SIR: Unlike the views expressed in last week’s edition (letter by C J Ashcroft ‘Think again’) we and other city dwellers support the city and county councils’ recent actions and aspirations to increase space for pedestrians and cyclists in some of the city streets and spaces, including North Walls. Chris is obviously inconvenienced as a motorist and yet, a bit begrudgingly, feels that some of these measures to stop ‘rat running’ might be necessary. We whole heartedly support actions to prevent rat running especially when vehicles encroach on residential streets or through attractive and popular city spaces like The Square and Market Street (which ought to be pedestrianised anyway) and Hyde Street (which could be an attractive shared space over which pedestrians have priority). There are other historic streets in the city where similar action should be considered and we look forward to further initiatives being announced by both councils.

We, who try to daily negotiate the narrow city pavements, are fed up and feel threatened by vehicles which, other than at a few controlled crossing points, have complete dominance over pedestrians and cyclists. Pedestrians and cyclists in Winchester must always defer to the car. We need creative imaginative solutions to change this priority.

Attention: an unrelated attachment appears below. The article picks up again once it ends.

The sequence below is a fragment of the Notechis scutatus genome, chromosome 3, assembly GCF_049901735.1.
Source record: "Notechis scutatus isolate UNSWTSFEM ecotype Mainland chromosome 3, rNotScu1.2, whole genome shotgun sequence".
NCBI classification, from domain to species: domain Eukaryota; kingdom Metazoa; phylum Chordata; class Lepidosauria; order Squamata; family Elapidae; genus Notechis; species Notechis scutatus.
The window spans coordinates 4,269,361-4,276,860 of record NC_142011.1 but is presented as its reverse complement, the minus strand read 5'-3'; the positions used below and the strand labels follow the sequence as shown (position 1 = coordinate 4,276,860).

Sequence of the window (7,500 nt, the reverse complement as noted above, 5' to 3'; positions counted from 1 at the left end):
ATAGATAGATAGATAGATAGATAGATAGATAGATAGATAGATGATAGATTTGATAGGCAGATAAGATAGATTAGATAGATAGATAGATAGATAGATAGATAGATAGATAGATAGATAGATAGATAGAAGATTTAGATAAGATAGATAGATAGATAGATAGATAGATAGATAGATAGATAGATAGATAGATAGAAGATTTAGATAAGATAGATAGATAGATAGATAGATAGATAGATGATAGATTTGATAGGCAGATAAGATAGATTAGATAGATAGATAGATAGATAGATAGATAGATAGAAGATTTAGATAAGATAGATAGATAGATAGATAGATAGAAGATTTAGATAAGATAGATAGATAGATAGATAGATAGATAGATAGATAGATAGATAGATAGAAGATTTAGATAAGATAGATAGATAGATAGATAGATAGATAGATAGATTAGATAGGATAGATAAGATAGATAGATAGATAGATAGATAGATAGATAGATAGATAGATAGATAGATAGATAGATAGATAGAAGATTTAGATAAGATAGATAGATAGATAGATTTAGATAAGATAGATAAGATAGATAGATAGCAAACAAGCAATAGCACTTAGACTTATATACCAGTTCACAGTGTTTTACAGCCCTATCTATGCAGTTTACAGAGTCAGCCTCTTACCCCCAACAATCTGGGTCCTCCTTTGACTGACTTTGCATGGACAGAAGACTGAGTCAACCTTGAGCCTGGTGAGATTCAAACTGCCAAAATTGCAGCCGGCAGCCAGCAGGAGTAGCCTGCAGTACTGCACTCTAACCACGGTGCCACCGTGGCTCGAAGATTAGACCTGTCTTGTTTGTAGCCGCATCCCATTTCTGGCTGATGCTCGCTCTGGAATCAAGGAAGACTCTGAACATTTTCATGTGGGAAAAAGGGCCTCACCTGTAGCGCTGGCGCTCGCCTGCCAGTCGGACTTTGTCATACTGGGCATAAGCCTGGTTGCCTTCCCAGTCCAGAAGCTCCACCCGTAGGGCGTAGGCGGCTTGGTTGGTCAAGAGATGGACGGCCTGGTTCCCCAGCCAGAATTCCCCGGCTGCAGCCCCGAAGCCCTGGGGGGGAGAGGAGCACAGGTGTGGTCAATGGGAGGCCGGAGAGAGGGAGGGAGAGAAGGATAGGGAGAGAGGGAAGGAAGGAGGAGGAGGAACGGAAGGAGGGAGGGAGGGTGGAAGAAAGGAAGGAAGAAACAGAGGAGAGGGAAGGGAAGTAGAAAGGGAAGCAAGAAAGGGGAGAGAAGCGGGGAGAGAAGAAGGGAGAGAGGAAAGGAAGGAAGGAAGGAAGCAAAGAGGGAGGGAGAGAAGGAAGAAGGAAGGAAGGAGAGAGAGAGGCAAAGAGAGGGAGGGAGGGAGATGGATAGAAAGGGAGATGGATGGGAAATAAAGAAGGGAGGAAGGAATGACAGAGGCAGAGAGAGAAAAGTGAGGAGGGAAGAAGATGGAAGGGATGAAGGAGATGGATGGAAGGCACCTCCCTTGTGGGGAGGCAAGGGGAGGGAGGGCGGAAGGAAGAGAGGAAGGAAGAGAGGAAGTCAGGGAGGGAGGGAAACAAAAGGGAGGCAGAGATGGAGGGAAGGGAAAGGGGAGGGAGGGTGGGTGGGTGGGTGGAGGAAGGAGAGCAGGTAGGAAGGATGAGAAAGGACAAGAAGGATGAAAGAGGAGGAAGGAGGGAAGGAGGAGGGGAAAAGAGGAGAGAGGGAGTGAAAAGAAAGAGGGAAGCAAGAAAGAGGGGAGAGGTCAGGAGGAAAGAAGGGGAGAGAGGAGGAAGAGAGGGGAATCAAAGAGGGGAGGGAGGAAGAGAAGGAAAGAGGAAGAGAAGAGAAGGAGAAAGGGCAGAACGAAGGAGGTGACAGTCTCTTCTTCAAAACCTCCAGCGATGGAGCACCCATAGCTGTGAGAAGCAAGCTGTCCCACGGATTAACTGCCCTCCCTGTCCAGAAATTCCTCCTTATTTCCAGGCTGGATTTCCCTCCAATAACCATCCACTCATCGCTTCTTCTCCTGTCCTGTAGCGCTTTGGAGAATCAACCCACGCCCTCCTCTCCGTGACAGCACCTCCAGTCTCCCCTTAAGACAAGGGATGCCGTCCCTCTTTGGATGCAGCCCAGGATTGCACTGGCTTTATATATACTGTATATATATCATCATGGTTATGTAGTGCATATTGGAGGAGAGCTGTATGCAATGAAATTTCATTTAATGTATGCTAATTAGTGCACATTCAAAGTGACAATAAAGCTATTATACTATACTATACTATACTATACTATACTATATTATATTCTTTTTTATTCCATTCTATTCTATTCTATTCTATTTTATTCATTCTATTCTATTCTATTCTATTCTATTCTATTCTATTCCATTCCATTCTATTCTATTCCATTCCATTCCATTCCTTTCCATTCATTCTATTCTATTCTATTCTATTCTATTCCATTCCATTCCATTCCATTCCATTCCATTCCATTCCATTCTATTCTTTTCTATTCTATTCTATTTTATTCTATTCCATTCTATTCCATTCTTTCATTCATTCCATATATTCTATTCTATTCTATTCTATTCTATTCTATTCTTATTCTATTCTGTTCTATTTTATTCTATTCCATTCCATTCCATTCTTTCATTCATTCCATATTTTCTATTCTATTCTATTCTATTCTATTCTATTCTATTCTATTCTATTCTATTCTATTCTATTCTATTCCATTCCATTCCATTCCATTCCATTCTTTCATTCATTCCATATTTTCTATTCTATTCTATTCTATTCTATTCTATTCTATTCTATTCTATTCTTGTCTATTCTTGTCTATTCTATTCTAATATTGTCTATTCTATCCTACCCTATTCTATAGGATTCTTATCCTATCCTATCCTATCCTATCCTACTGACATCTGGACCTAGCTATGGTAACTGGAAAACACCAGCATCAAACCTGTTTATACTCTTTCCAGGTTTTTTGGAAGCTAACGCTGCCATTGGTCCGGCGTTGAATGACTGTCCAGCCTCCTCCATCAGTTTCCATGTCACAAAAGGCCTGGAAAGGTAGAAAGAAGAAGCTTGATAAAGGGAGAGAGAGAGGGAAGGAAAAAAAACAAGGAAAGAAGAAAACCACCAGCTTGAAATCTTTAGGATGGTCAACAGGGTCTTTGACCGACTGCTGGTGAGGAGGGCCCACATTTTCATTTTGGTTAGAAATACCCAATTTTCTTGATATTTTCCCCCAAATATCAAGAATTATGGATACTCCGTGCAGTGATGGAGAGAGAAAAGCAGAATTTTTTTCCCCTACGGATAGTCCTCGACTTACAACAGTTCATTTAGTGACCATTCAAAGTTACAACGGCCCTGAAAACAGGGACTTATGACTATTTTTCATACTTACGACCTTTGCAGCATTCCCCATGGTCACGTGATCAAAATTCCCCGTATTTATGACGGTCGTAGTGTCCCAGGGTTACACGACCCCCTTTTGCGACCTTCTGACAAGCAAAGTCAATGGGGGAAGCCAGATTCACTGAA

As a good start, the all important Winchester Movement Strategy contains priorities and options that will begin to change this status quo. Priority One is to ‘reduce city centre traffic’. If the strategy actions are implemented, the city’s public realm could begin to become safer, less polluted, quieter, more attractive and better connected for pedestrians and cyclists. Chris and others who frequently come into or pass though the city by car will have to adjust their travelling habits and patterns. At the moment the car rules over the pedestrian and to keep each apart we have erected all sorts of unsightly traffic paraphernalia which devalues historic streets and spaces (e.g. raised narrow pavements, railings, white and yellow road markings, plastic bollards, pedestrian crossings, traffic lights and road signs). Pedestrians and cyclists ought to be able to enjoy streets and city spaces for their historic and cultural importance and for their leisure opportunity but they are prevented from doing so.

John and Dee Hearn,

Newburgh Street,